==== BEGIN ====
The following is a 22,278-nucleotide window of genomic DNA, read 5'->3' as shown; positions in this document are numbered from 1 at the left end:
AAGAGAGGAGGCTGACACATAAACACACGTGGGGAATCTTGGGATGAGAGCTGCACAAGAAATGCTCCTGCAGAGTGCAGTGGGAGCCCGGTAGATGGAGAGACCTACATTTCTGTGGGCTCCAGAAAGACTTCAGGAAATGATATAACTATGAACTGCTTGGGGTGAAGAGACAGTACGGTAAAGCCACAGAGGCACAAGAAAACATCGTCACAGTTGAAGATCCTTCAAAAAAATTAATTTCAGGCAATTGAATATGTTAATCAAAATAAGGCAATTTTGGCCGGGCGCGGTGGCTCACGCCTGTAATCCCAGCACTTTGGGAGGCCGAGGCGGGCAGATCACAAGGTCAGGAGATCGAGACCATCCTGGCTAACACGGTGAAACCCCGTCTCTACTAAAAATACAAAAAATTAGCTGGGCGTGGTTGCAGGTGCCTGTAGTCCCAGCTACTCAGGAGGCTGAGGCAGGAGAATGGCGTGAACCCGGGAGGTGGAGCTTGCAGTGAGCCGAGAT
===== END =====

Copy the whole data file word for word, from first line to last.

The following is a 22,278-nucleotide window of genomic DNA, read 5'->3' as shown; positions in this document are numbered from 1 at the left end:
AAGAGAGGAGGCTGACACATAAACACACGTGGGGAATCTTGGGATGAGAGCTGCACAAGAAATGCTCCTGCAGAGTGCAGTGGGAGCCCGGTAGATGGAGAGACCTACATTTCTGTGGGCTCCAGAAAGACTTCAGGAAATGATATAACTATGAACTGCTTGGGGTGAAGAGACAGTACGGTAAAGCCACAGAGGCACAAGAAAACATCGTCACAGTTGAAGATCCTTCAAAAAAATTAATTTCAGGCAATTGAATATGTTAATCAAAATAAGGCAATTTTGGCCGGGCGCGGTGGCTCACGCCTGTAATCCCAGCACTTTGGGAGGCCGAGGCGGGCAGATCACAAGGTCAGGAGATCGAGACCATCCTGGCTAACACGGTGAAACCCCGTCTCTACTAAAAATACAAAAAATTAGCTGGGCGTGGTTGCAGGTGCCTGTAGTCCCAGCTACTCAGGAGGCTGAGGCAGGAGAATGGCGTGAACCCGGGAGGTGGAGCTTGCAGTGAGCCGAGAT